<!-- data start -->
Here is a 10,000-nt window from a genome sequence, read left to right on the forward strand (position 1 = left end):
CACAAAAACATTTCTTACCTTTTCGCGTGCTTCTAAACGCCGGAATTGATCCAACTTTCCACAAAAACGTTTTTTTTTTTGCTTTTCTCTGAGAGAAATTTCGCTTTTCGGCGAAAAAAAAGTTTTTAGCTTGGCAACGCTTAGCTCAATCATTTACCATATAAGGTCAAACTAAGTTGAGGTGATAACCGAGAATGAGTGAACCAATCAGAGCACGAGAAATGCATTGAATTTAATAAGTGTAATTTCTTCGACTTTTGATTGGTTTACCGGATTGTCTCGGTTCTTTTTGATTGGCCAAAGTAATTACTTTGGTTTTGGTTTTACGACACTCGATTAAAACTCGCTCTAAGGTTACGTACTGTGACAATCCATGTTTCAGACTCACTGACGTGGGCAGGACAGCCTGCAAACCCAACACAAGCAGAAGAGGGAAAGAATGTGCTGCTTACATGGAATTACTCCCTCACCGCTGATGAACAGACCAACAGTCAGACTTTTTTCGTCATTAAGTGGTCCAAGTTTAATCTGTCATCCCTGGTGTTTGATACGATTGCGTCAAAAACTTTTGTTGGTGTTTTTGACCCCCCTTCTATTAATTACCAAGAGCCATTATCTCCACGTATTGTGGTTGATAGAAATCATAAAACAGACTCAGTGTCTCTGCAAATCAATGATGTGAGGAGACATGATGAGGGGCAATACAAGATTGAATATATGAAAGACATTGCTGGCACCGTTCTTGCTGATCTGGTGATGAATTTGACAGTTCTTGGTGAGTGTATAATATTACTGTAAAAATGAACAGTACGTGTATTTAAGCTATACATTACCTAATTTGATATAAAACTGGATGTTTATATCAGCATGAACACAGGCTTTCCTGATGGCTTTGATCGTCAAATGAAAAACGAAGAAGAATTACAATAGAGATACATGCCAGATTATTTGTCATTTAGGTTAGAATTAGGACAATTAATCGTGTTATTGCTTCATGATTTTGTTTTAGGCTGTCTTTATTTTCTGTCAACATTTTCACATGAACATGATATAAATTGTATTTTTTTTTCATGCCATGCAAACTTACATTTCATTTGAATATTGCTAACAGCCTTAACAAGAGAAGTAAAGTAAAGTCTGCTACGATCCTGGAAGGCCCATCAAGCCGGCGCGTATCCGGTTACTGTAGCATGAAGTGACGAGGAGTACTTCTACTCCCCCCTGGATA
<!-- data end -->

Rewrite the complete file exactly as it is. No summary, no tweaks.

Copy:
Here is a 10,000-nt window from a genome sequence, read left to right on the forward strand (position 1 = left end):
CACAAAAACATTTCTTACCTTTTCGCGTGCTTCTAAACGCCGGAATTGATCCAACTTTCCACAAAAACGTTTTTTTTTTTGCTTTTCTCTGAGAGAAATTTCGCTTTTCGGCGAAAAAAAAGTTTTTAGCTTGGCAACGCTTAGCTCAATCATTTACCATATAAGGTCAAACTAAGTTGAGGTGATAACCGAGAATGAGTGAACCAATCAGAGCACGAGAAATGCATTGAATTTAATAAGTGTAATTTCTTCGACTTTTGATTGGTTTACCGGATTGTCTCGGTTCTTTTTGATTGGCCAAAGTAATTACTTTGGTTTTGGTTTTACGACACTCGATTAAAACTCGCTCTAAGGTTACGTACTGTGACAATCCATGTTTCAGACTCACTGACGTGGGCAGGACAGCCTGCAAACCCAACACAAGCAGAAGAGGGAAAGAATGTGCTGCTTACATGGAATTACTCCCTCACCGCTGATGAACAGACCAACAGTCAGACTTTTTTCGTCATTAAGTGGTCCAAGTTTAATCTGTCATCCCTGGTGTTTGATACGATTGCGTCAAAAACTTTTGTTGGTGTTTTTGACCCCCCTTCTATTAATTACCAAGAGCCATTATCTCCACGTATTGTGGTTGATAGAAATCATAAAACAGACTCAGTGTCTCTGCAAATCAATGATGTGAGGAGACATGATGAGGGGCAATACAAGATTGAATATATGAAAGACATTGCTGGCACCGTTCTTGCTGATCTGGTGATGAATTTGACAGTTCTTGGTGAGTGTATAATATTACTGTAAAAATGAACAGTACGTGTATTTAAGCTATACATTACCTAATTTGATATAAAACTGGATGTTTATATCAGCATGAACACAGGCTTTCCTGATGGCTTTGATCGTCAAATGAAAAACGAAGAAGAATTACAATAGAGATACATGCCAGATTATTTGTCATTTAGGTTAGAATTAGGACAATTAATCGTGTTATTGCTTCATGATTTTGTTTTAGGCTGTCTTTATTTTCTGTCAACATTTTCACATGAACATGATATAAATTGTATTTTTTTTTCATGCCATGCAAACTTACATTTCATTTGAATATTGCTAACAGCCTTAACAAGAGAAGTAAAGTAAAGTCTGCTACGATCCTGGAAGGCCCATCAAGCCGGCGCGTATCCGGTTACTGTAGCATGAAGTGACGAGGAGTACTTCTACTCCCCCCTGGATA